Friday, June 19, 2015

TV Review: Community, Season 6

Community has is a show about underdogs that seemingly has always been an underdog. After 5 sporadic years of near-cancellation, including one year where its creator and showrunner was outsted only to return, it finally left NBC only to move to the internet under Yahoo. Except in the UK, where it's still buried on Sony Entertainment, but at least that meant my Sky+ box could pick it up easily and without network problems. Along the way it's lost nearly half it's original cast, and some of their replacements, with Season 5 newbies Jonathan Banks and John Oliver both having bigger gigs this year. But this year, this fabled sixth season of the fans battle cry "Six Seasons and a Movie" is one free of network meddling, and can it surely be the most Community series of all? 

I think I've loved Community since it's first episode. Its clever, and funny, and surprisingly deep, and at heart a show about how outsiders and oddballs can make a community just by being themselves. The characters are all archetypes, but the writing and performances give them depth and pathos and tease them out of themselves through their interactions. It's also incredibly meta, something I've a weakness for when done well, and Community has usually done them very well indeed. It's also a show that always seems to have a point to prove - first with it's faltering ratings but loyal and vocal fanbase, and then to prove that it didn't need Dan Harmon to run it, and then to prove that no, it really, really, did. 

So it reaches season 6 with another few points to prove. First, that it can survive with a radically different group dynamic than it has had before, both with new characters Frankie and Ellroy and having to lean more on Chang and Dean Pelton, Chang especially is a bit of a marmite character; capable of being used well but also capable of being really annoying, but he's probably the winner of "most improved" this season, especially with the Karate Kid-themed episode, one of the seasons highlights. The the Dean, a wonderful supporting character that finally gets a great central episode (and song) but still fades in and out of self-conciousness in his writing on occasion.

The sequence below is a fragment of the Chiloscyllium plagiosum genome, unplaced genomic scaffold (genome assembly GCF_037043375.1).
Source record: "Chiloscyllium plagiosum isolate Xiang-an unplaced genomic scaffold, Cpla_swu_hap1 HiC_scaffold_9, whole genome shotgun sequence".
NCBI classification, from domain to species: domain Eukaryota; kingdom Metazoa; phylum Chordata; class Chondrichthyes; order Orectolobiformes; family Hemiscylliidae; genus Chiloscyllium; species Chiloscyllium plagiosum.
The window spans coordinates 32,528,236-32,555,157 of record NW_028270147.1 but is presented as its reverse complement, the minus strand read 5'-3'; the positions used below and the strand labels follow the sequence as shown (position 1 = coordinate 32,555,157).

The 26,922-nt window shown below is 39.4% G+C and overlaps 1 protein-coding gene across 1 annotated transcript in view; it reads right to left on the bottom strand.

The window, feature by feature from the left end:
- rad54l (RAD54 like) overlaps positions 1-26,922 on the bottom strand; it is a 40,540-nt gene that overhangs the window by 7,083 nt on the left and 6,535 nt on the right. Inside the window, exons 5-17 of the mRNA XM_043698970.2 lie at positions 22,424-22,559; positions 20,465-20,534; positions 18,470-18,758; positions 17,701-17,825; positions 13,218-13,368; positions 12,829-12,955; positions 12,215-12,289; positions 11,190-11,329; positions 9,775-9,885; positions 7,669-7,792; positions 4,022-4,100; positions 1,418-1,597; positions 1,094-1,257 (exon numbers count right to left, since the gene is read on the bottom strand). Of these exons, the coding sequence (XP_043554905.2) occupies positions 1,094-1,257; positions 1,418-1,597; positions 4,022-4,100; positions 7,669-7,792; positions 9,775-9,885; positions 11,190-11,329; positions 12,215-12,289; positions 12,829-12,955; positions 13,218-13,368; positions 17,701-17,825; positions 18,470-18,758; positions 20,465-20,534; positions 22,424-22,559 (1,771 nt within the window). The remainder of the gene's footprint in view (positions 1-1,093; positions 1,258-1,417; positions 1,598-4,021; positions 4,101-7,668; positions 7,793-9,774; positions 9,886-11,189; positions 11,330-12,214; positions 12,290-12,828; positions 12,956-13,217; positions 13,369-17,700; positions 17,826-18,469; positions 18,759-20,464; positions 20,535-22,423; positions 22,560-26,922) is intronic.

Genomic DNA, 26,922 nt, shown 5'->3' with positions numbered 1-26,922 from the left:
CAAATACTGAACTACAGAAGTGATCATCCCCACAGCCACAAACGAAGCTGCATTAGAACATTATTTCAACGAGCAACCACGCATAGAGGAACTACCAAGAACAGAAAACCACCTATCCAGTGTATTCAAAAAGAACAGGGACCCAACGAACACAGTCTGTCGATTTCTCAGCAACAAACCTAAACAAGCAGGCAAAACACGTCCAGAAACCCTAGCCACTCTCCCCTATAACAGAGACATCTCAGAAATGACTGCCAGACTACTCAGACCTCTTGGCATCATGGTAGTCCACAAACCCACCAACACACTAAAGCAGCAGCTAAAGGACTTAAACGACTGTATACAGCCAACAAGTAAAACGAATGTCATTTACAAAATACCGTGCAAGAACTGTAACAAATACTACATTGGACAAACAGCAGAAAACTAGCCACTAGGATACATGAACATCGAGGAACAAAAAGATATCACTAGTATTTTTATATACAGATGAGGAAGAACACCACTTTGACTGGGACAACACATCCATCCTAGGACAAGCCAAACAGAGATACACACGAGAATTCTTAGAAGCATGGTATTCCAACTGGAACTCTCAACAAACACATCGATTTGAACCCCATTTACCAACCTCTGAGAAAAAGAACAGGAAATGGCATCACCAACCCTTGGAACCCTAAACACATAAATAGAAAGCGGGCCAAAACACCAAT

The newcomers both stay slightly in the background for most of the season, being strong ensemble players but never really leaping to the fore. What this means in practice is that really Jeff and Abed become the focal characters of the show more than ever, making me more convinced that they really are the two halves of Dan Harmons' brain. It's their relationship that runs through the season, surprisingly, and pays off rather well at the end, for all the Annie-Jeff fanservice. 

But is it funny? Well yes, of course it is. It's as funny and clever and well observed as ever. It even manages to revisit some past glories, such as Paintballing, and produce an episode that stands up to the previous ones. It's still very much the Community you remember, even if as it changes into something different. It also feels a lot like a show getting ready to finally go out on it's own terms and say goodbye to it's audience. Yahoo doesn't release ratings, and they're probably largely irrelevant in the context of how you monetise internet streaming anyway, but as I reached the end of the final episode, it feels like the perfect place to leave everyone, and a show, that may have proved everything it ever wanted. 

Except for a movie. I want that movie.